$$x-\frac{1}{x} - \frac{1}{x-\frac{1}{x}} - \frac{1} {x-\frac{1}{x} - \frac{1}{x-\frac{1}{x}}} - \dots$$ this expression is the result of recursively subtracting $1/x$ from $x$,


$$x_{n+1} = x_n - 1/x_n$$

when executing the previous expression multiple times it does not converge, as the number of executions increase the value of $x$ tends to change slower and slower.

I wonder if this expression can be represented by some integral or summation

  • $\begingroup$ The infinite series diverges similar to the Harmonic series. $\endgroup$
    – Somos
    Mar 9 '21 at 13:56
  • 1
    $\begingroup$ Hard to decipher your math. Please edit both the title and body of the query with MathJax. $\endgroup$ Mar 9 '21 at 13:57
  • $\begingroup$ For $x_1>1$, $x_n$ first becomes negative when $n\approx x_1^2/2$ $\endgroup$
    – PM 2Ring
    Mar 9 '21 at 14:47
  • 1
    $\begingroup$ In short, the expression does not converge to anything and hence does not mean anything, represent it whatever you like. $\endgroup$ Mar 9 '21 at 14:48
  • $\begingroup$ Also, I've come to regret my tag edit, because this is not really about continued fractions, but the original was no better. $\endgroup$ Mar 9 '21 at 15:06

If $x_{n+1} = x_n - \frac{1}{x_n}$ were to converge to a limit $L$ for some value of $x_1$, taking limits in the recurrence relation we would have $L = L - \frac{1}{L}$ which is absurd.

  • 1
    $\begingroup$ I don't think this addresses the question > I wonder if this expression can be represented by some integral or summation $\endgroup$ Mar 9 '21 at 15:06
  • 3
    $\begingroup$ The expression does not have a meaning. There is nothing to represent. $\endgroup$ Mar 9 '21 at 15:10
  • 1
    $\begingroup$ @Chickenmancer The reasonable way to interpret the expression the OP wrote is as a limit, but such limit doesn't exist for any $x$, so that actually doesn't define an expression. $\endgroup$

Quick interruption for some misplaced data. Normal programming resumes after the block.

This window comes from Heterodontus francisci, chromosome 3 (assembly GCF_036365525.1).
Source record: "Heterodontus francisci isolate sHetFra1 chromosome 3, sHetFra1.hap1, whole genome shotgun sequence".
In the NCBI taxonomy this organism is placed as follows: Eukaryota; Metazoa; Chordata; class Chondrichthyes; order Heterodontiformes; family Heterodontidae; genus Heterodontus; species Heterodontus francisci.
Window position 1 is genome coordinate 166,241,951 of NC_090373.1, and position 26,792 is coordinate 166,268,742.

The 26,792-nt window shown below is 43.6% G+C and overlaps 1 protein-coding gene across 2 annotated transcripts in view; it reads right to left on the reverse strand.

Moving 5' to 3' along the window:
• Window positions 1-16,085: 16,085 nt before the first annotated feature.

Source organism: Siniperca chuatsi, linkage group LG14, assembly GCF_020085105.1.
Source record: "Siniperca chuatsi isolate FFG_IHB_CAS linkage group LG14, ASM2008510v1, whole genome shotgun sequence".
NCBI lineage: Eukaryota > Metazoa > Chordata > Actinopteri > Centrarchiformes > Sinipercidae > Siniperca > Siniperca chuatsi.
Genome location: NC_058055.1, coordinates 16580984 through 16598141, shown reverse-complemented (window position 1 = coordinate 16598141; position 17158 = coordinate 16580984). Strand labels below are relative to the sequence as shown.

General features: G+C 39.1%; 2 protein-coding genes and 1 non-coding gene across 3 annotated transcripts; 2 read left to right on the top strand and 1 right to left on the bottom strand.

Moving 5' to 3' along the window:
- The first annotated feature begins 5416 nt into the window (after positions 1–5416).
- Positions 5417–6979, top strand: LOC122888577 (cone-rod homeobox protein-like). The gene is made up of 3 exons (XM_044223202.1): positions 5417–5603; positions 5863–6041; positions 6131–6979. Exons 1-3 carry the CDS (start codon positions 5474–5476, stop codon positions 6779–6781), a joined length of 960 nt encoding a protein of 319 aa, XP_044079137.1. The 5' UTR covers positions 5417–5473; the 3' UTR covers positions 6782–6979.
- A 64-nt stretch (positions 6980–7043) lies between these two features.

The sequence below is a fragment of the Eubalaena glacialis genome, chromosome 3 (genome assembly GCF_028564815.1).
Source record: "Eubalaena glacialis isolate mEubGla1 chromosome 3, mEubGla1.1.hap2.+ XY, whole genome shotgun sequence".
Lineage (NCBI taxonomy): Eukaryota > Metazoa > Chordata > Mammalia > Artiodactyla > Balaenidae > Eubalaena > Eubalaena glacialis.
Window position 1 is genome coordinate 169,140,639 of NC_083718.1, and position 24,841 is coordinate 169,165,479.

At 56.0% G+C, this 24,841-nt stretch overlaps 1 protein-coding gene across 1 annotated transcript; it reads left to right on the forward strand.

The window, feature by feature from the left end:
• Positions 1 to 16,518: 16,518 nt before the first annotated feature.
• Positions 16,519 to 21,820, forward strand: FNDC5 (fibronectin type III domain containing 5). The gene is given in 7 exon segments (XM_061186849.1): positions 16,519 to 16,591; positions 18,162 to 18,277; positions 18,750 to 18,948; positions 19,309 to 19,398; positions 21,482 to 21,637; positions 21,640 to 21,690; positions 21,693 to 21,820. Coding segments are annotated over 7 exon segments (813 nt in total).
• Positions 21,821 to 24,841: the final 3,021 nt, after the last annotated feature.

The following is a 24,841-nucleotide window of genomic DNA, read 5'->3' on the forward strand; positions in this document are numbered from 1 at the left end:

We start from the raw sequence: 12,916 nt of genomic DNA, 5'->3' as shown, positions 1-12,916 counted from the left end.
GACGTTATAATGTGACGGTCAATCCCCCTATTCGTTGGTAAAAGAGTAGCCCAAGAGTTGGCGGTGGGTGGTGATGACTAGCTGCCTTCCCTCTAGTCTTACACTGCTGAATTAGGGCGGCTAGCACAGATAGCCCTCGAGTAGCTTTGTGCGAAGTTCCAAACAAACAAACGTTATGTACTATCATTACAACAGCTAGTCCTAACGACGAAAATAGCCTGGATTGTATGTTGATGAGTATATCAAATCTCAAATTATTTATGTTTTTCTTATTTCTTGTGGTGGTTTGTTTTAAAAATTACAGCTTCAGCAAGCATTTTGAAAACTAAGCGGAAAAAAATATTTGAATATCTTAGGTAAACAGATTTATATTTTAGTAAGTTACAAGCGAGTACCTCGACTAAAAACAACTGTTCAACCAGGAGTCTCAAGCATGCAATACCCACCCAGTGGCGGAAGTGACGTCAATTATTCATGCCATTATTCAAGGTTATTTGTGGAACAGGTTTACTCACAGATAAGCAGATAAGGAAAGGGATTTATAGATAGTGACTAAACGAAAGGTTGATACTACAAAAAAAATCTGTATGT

– jjagmath
    Mar 9 '21 at 15:47
  • $\begingroup$ jjagmath - you are discussing the existence of a fixpoint (point of convergence) . But the non-existence of a fixpoint (1-periodic point) does not necessarily say something about the existence of $p$-periodic points with $p>1$. See my answer to have an example for a $4$-periodic point $x_{k+4}=x_k$ and $x_{k+2}=-x_k$ $\endgroup$ Mar 10 '21 at 13:13
  • $\begingroup$ A $2$-periodic sequence is $(a,b)_k=(-1,1.41421356237),(-1,-1.41421356237),(-1,1.41421356237),...$. A $3$-periodic sequence is $(a,b)_k=\{(-1.39285043931,0.952765813768),$ $(1.03226965040 -1.32706028227), (-0.695508361630,-1.36988405364),$ $(-1.39285043931,0.952765813768),...\}$ (The actual decimal precision can be made arbitrary, depending on software. While the exact expression for the $2$-periodic case looks obvious, W/A might be able to decode the numbers for the $3$-periodic sequence. Likely it also gives a solution as exact roots of the involved polynomial. $\endgroup$ Mar 10 '21 at 13:23

As user @jjagmath has already noticed, there is no (convergence to a) fixpoint, or one might say, the only fixpoint is infinity.